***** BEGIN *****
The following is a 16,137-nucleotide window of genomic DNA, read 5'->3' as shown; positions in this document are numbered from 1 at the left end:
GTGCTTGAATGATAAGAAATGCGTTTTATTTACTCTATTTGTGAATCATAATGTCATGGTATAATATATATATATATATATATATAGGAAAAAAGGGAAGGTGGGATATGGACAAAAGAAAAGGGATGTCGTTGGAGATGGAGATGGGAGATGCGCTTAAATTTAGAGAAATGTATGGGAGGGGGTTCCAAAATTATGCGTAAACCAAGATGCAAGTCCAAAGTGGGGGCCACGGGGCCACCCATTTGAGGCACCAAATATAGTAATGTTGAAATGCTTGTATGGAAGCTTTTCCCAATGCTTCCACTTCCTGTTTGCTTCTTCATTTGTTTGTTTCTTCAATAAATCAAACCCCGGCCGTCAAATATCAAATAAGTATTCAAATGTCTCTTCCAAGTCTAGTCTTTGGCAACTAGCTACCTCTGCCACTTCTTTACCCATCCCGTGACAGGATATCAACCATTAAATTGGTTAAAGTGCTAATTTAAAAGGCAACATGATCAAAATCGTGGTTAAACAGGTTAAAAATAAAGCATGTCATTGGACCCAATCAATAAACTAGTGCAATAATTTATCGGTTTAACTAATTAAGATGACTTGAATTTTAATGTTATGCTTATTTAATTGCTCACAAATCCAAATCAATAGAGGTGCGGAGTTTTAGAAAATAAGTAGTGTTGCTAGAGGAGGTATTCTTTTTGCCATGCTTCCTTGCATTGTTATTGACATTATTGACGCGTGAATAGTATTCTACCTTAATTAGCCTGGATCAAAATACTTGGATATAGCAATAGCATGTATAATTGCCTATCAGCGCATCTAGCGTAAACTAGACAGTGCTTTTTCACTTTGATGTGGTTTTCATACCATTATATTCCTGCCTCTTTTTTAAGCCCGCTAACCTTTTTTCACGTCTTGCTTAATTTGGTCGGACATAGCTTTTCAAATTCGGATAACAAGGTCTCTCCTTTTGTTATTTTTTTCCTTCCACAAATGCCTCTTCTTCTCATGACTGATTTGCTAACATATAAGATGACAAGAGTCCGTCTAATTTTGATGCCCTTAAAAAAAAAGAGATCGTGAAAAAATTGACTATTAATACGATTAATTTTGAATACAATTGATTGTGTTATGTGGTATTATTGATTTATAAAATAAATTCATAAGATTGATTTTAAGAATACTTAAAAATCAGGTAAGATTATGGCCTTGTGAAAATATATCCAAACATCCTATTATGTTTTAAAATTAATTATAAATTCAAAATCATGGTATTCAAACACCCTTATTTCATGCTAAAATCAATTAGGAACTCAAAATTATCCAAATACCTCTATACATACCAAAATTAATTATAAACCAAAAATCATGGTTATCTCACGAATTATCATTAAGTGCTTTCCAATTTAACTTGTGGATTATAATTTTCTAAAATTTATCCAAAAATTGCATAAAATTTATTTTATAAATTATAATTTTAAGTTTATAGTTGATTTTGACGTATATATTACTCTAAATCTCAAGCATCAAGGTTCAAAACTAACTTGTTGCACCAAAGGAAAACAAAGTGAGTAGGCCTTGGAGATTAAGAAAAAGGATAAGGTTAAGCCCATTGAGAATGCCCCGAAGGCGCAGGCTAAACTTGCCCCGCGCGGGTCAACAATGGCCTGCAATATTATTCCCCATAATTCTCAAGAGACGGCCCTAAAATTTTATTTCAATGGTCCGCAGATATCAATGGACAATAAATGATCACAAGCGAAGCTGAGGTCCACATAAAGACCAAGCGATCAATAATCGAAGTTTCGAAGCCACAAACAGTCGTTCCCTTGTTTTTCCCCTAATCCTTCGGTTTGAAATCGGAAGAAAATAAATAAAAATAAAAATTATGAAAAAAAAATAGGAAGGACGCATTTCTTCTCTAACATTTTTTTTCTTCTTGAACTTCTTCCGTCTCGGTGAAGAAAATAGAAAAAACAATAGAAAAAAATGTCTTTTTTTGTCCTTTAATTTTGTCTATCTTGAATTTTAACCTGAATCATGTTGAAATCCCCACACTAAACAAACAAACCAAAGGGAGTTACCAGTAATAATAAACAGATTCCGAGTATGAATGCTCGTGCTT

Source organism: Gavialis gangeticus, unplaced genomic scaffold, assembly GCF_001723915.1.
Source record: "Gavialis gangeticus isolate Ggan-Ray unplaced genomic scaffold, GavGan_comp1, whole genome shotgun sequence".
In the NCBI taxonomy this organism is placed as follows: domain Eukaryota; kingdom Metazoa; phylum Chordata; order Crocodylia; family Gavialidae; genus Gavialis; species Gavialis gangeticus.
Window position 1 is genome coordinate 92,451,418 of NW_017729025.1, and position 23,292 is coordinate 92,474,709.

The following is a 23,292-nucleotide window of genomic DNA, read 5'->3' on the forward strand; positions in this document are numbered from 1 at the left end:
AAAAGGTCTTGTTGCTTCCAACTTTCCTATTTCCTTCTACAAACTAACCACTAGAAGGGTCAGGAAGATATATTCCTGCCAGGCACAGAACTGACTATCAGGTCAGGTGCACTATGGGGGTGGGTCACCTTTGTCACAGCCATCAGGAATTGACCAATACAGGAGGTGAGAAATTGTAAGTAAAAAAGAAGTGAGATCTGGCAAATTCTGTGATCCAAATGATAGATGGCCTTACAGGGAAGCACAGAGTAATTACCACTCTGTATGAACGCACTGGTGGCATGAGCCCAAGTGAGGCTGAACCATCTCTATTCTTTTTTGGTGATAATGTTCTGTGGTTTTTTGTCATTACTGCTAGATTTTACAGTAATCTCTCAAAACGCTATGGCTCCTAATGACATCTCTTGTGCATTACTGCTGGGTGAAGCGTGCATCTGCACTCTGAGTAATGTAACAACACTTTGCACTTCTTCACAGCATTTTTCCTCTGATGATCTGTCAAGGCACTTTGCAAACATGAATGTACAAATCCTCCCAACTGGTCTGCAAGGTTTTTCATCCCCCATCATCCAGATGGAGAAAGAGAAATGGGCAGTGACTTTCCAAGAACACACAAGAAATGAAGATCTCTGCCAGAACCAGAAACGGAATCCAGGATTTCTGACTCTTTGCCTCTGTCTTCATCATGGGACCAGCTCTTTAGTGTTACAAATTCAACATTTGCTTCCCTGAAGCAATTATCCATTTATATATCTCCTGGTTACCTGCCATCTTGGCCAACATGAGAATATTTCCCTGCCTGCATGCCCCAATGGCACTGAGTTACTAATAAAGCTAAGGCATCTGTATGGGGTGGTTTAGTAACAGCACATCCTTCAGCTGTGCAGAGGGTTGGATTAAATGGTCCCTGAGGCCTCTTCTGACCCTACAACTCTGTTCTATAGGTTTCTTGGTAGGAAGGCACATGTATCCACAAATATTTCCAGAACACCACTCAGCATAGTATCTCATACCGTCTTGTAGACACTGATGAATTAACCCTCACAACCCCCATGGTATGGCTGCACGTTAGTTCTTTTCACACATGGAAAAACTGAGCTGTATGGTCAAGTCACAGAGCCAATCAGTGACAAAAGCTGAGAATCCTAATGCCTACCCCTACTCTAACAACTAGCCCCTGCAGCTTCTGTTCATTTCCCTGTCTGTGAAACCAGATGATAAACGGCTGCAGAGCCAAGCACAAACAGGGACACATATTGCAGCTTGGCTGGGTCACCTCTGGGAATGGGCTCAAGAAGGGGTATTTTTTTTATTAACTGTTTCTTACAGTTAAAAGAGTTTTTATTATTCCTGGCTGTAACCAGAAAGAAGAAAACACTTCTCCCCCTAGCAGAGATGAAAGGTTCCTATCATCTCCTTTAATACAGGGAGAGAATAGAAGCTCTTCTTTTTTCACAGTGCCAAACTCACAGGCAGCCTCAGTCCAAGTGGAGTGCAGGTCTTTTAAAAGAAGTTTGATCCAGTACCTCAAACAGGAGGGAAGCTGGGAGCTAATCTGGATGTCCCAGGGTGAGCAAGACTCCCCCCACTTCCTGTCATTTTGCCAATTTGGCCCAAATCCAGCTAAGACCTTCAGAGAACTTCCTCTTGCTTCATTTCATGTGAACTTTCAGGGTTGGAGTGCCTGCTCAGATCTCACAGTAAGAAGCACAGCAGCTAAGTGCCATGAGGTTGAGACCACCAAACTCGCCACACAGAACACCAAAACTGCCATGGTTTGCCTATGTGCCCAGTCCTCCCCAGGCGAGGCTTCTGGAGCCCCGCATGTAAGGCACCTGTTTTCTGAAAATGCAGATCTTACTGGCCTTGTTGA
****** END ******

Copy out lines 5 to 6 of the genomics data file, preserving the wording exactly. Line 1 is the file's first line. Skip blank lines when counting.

In the NCBI taxonomy this organism is placed as follows: domain Eukaryota; kingdom Metazoa; phylum Chordata; order Crocodylia; family Gavialidae; genus Gavialis; species Gavialis gangeticus.
Window position 1 is genome coordinate 92,451,418 of NW_017729025.1, and position 23,292 is coordinate 92,474,709.